I’ll close with a quote from our Pope Emeritus:

In Christian tradition, agricultural labour takes on a deeper meaning, both because of the effort and hardship that it involves and also because it offers a privileged experience of God’s presence and his love for his creatures. Christ himself uses agricultural images to speak of the Kingdom, thereby showing a great respect for this form of labour. -Benedict XVI (full text here)

Hope at Harvard


Harvard SquareUsed under CC license

Growing up, I always loved our family’s occasional trips to the ivy-clad buildings of Harvard, and Cambridge’s lively streets - and dreamed of one day attending that center of learning and my dad’s alma mater. While I ended up in a college across the country, that town still has a special place in my heart. So it was with sadness that I heard of the recent atrocity that was proposed. However, reading this article filled me with such hope and joy at the faith that we share in our Lord.


St. Paul’s Church, Cambridge – used under CC License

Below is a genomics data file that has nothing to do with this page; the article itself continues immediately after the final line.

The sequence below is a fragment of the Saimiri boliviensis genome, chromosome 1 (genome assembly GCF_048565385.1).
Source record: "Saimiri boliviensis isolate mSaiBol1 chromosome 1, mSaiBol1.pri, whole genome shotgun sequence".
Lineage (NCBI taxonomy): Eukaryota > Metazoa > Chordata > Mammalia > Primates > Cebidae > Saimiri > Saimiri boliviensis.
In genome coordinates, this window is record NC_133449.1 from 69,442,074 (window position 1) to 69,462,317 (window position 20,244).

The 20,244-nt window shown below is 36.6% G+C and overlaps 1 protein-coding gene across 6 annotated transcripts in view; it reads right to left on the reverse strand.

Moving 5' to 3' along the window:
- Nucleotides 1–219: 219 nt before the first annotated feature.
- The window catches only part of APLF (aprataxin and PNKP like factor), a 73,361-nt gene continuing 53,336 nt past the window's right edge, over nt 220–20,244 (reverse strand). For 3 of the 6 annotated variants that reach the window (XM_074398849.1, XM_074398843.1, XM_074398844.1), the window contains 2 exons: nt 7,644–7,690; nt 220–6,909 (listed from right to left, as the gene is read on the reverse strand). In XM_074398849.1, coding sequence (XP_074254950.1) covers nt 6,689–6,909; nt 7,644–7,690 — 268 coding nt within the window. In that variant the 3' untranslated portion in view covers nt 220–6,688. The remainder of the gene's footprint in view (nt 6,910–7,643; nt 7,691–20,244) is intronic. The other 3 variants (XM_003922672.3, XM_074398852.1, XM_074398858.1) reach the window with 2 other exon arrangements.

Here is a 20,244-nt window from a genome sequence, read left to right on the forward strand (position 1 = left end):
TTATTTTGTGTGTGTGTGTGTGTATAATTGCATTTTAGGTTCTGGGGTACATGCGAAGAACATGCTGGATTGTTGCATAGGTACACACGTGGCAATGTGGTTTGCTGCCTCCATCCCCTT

There, in that bastion of anti-Catholicism (from its roots in the Puritan culture out of which it sprung), a spontaneous outpouring of love for our Lord was visible to all: more than 2,000 people (including the president of Harvard, Drew Faust, who went to show her solidarity with the Catholics) walked from MIT, through the streets of Cambridge with a monstrance, then filled St. Paul’s Church in Cambridge for an hour of Adoration. The Catholics could have reacted with hatred, or disgust, but instead they reacted with love, and in consoling Jesus’ heart, they most likely consoled and gave hope to many who witnessed that celebration of love of our Lord! Such a clear example of our Lord bringing such good out of everything, even something that could have been so so terrible.

Please go read the article yourself, for an eyewitness account of the events of that evening: Victory at Harvard: Satan defeated, the Eucharist Enthroned